Home Decorating For Dummies
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When you are planning your kitchen remodel you need to choose a kitchen shape that meets your needs and fits with your home’s design and flow. Traditionally, kitchens come in various shapes, the most popular of which are discussed here:

  • L-shaped kitchens: An L-shaped kitchen has two of the three major kitchen appliances on one wall. The existing plumbing and electrical setups dictate where you place things, unless you’re planning some major repositioning of supply lines and wiring.


    An L-shaped kitchen can accommodate a center island or a peninsula, depending on the size of the kitchen space. Just make sure you have at least 42 inches of clearance between the island and any cabinets, and make that distance 48 inches if you have two cooks in the family.

  • U-shaped kitchens: A U-shaped kitchen is similar to an L-shaped kitchen, but with three wall surfaces instead of two. In a U-shaped design, you typically have the sink on one wall, the range and oven on another, and the refrigerator on the third wall.


    This layout makes good use of counter space because usually it has more counter space per square foot than any other design. You have counter area on both sides of the sink, as well as adequate working space next to the range. A U-shaped kitchen also usually has plenty of counter space next to the refrigerator, which is great when you want a place to set those full bags of groceries. This layout makes everyday life a bit easier.

    The U-shape kitchen does have a couple of drawbacks: The two corners can turn into huge wasters of space. You can maximize the storage capabilities, though, by using an appropriate type of storage assembly inside the corner cabinets. Another problem is that the work areas are sometimes too far apart for convenience.

  • G-shaped kitchens: This style is relatively new in kitchen designs and is becoming quite popular, but only when the kitchen boasts enough floor and area space to allow for a fourth wall. The short fourth wall is what changes the shape from a U to a G.

  • I-shaped or single wall kitchens: The I-shaped kitchen places all the appliances on one wall, and it doesn’t provide a very efficient work area. However, in some cases the I-shaped kitchen is your only option.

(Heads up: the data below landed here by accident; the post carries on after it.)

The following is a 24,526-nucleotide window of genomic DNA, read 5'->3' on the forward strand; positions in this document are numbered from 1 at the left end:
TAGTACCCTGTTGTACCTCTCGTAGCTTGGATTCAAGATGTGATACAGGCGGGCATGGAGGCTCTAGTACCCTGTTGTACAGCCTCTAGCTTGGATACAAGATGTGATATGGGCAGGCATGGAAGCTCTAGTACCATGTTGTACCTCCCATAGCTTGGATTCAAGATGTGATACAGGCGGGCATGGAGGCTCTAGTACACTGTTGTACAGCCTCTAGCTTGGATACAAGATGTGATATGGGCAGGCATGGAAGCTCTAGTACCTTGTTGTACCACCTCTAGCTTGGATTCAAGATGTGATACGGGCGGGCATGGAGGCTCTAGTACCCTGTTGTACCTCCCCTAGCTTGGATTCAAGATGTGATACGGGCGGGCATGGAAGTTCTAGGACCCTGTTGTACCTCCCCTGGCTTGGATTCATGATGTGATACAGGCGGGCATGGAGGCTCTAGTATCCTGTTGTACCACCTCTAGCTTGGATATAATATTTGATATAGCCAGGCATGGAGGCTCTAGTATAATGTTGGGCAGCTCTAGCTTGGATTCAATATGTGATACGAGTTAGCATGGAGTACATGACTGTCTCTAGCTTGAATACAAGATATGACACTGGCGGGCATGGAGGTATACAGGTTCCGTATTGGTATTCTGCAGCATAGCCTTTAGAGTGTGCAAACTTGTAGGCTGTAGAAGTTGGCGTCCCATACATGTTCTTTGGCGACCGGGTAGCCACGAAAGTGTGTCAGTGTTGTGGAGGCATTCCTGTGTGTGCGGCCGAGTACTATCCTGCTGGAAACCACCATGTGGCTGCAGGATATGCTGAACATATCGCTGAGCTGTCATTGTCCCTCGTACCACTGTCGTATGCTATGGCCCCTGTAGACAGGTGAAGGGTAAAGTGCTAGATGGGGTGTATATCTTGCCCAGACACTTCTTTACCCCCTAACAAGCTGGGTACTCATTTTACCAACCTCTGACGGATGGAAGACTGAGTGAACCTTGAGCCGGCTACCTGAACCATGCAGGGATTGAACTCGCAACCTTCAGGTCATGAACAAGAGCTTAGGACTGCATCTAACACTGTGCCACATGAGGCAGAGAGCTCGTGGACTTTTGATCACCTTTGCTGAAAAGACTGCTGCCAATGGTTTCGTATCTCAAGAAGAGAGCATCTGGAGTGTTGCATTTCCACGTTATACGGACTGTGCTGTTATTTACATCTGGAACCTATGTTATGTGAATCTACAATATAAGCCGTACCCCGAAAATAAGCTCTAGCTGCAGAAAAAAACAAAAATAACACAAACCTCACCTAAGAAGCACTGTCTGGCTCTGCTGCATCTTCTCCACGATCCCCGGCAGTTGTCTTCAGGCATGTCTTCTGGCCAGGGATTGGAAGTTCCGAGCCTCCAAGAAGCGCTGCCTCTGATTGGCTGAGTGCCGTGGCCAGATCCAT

If you do need to go with this layout, place the sink between the refrigerator and the stove. Make sure, too, that the refrigerator door hinges are on the side that’s away from the sink. This way, the door will open away from the sink and not block you from moving food from the refrigerator onto the counter work area.

  • Corridor/Galley/Parallel wall kitchen: The galley kitchen is your best option when space is limited because you can at least place the appliances on opposite sides, which helps the workflow. The layout of items is a bit like the L-shaped kitchen, two on one wall and one on the other.

    Typically, you’ll find the range and oven and refrigerator on one wall and the sink on the other. Placing the sink by itself, you maximize the amount of counter space. This layout also lets you create a modified version of the work triangle, which is what all kitchen designers use to establish placement, spacing, and traffic flow.

When considering your layout, take into account the work triangle, created in 1949 by the Small Home Council of the University of Illinois, to connect the three main areas of the kitchen — the cooking (cooktop or stove), refrigeration storage (refrigerator), and clean up centers (sink) — in an efficient manner.


A work triangle’s three sides should total 26 feet or less. No single leg should be shorter than 4 feet or longer than 9 feet. The triangle should be located so that no traffic pattern will cross through it. Never interrupt any primary work area (preparation, cooking, or clean up) with a floor-to-ceiling cabinet, pantry, or refrigerator.

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